COVID-19's toll on our mental health

COVID-19's toll on our mental health

Victorians have been social distancing since March due to COVID-19, while Melbourne has endured the strictest restrictions. Our experts identify three key impacts on mental health.

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Mental health services

Senior Lecturer in Law and Social work Dr Chris Maylea says Victoria’s mental health system was broken before the pandemic and has not been able to respond to the crisis since.  

The Victorian government recently allocated $60 million to mental health which Maylea says while welcome is not enough to fix the crisis.

“The coronavirus and related restrictions have had devastating effects on people’s lives and livelihoods,” he says, while pre-existing issues “remain unaddressed such as discrimination and oppression.”

He worries for the future of mental health in Victoria.

“As we come out of the harshest coronavirus restrictions, we must make sure we do not leave behind our most disadvantaged community members, or Victoria will suffer the consequences for decades to come,” he warns.

Moving forward, mental health services and support must focus on the social determinants of mental health.

“This means ensuring housing, income security and a life free of discrimination for all, not just for those who were able to weather the pandemic,” he concludes.

The music industry

The closure of the live music industry due to coronavirus has led to widespread financial loss, job insecurity and anxiety for the future of Australian music says lecturer in Music Industry Dr Kat Nelligan.

“The situation has placed additional emotional strain on an industry already dealing with a mental health crisis,” she says, recording “high levels of depression and attempted suicide."

And Victoria has been hit particularly hard due to its extended lockdown period, with many in the industry finding it difficult to cope with the uncertainty and financial strain. 

However, Nelligan points to some signs of optimism and hope for a bright but different Australian music industry.

With a recent survey indicating “regular gig-goers are eagerly waiting” for the return of live music, peformers “are trying their best to stay afloat with livestreaming gigs” until they can return to the stage.

“While performances via Instagram and Twitch won’t replace live music, we can view these as short-term solutions that offer hope when the future of music feels so uncertain,” she says.

For those seeking help, Support Act offers financial assistance to music-industry workers and has a 24-hour wellbeing helpline (1800 959 500).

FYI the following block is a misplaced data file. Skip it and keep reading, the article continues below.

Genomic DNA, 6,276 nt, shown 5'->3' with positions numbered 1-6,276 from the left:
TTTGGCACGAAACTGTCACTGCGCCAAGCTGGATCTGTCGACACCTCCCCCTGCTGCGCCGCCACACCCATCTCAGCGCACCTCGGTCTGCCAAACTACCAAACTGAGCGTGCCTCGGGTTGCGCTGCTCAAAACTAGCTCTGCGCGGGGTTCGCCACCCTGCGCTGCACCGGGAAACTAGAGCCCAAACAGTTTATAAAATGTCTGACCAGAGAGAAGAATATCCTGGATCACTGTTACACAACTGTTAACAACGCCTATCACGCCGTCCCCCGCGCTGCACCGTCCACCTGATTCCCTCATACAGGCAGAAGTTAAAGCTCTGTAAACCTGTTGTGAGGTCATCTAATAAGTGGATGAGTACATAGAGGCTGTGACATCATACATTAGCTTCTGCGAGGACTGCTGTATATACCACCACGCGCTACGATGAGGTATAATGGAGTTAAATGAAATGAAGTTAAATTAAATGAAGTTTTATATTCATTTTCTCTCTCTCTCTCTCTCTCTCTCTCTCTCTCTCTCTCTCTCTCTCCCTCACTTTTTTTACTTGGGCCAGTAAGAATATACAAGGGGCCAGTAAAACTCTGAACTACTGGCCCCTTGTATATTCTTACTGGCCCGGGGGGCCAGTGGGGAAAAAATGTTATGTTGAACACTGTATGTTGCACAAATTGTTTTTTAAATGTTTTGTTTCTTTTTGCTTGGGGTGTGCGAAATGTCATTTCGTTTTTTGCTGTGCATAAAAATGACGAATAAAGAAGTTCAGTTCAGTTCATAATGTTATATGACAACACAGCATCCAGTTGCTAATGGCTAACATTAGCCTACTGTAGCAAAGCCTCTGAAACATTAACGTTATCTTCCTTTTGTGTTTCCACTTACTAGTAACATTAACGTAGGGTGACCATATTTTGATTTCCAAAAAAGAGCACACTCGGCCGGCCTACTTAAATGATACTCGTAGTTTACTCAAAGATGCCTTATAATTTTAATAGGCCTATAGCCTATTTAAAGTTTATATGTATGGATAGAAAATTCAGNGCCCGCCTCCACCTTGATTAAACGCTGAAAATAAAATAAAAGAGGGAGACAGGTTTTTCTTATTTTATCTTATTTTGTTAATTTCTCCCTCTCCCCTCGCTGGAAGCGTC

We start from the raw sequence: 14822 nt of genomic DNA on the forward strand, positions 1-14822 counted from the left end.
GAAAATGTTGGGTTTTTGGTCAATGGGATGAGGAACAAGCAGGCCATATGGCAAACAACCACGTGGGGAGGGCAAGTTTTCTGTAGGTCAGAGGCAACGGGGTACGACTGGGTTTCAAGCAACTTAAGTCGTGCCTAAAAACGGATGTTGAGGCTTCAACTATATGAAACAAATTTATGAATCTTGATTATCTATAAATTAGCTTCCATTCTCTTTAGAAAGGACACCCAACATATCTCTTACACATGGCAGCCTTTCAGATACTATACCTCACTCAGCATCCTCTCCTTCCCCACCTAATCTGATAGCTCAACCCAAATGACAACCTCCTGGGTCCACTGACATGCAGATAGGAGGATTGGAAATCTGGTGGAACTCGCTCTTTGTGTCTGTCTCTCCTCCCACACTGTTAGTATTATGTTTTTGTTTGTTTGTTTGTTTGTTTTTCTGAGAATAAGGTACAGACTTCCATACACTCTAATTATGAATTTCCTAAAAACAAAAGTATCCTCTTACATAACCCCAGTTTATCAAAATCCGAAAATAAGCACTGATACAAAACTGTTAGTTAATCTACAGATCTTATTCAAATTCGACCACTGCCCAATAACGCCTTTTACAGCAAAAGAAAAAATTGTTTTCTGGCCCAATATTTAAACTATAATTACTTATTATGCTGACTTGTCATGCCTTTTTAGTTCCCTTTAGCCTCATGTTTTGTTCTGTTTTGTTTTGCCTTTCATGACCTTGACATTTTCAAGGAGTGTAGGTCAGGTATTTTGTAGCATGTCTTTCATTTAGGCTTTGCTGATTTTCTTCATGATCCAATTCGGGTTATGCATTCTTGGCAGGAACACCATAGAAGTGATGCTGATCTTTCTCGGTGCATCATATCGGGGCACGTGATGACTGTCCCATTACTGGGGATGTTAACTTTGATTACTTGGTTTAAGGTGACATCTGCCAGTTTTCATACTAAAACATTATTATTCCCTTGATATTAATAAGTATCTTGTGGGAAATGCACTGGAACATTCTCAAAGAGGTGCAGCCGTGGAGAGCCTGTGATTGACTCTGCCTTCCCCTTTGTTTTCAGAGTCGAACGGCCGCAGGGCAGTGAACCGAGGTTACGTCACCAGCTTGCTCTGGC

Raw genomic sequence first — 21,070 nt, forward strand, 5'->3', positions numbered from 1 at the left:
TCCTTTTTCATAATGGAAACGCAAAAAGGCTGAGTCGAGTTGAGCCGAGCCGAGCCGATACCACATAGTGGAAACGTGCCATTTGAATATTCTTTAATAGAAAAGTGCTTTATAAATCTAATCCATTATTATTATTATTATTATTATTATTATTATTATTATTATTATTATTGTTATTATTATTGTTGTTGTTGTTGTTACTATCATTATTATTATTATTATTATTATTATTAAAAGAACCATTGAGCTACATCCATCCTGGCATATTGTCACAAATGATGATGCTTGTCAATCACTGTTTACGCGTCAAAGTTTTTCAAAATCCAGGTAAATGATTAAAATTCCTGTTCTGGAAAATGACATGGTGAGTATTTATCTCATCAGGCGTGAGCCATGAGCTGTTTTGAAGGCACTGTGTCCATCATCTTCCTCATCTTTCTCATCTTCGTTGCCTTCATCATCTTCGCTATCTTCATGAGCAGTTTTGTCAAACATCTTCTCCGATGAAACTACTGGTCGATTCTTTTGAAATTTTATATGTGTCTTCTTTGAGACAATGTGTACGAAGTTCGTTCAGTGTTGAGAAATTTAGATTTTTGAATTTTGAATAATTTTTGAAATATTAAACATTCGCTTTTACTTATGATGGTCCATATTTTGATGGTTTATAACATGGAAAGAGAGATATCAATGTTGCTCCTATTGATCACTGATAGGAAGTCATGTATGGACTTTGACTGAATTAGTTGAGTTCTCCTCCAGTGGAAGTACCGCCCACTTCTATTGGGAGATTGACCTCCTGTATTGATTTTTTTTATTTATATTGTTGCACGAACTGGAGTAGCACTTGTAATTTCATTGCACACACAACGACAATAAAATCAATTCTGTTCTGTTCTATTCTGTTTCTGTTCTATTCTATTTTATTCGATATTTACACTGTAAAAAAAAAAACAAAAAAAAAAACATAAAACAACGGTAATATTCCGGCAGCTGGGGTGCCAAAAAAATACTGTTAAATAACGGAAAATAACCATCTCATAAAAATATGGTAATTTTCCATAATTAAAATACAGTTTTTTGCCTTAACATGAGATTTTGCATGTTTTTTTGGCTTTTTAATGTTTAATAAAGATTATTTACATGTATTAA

Man with guitar The music industry has taken a $340 million hit in lost wages since venue closures, with many finding it difficult to cope with the uncertainty and financial strain.

Children and young people

Expert in youth issues and policy Dr Kathryn Daley says youth mental health was already a concern but COVID-19 has made it worse.  

In August, Victoria recorded a 33% rise in young people presenting to emergency departments for intentional self-harm over the past six weeks compared to the same time in 2019.

At the same time General Practitioners(GPs) are reporting an increase in anti-depressant prescriptions in children and young people.

“GPs are being forced to take on the role of mental health clinician for children and young people, when they should be seen by specialist services,” Daley says.

“This is due to a lack of specialist services prior to the pandemic combined with an increase in the number of people needing to access these services because of the mental health effects of the pandemic.

“We anticipate that young people will bear the burden of mental ill health because of extended lock-downs, school and university closures, high youth unemployment rates and no economic plan to help their recovery.

“That’s why we need to address the urgent and critical needs of young people in our society that existed prior to COVID-19 and have been made worse by it.”

 

Story: Diana Robertson

 If you or someone you know needs help, you can call Lifeline Australia (13 11 14), Beyond Blue (1800 512 348), or Kids Helpline (1800 55 1800).

 

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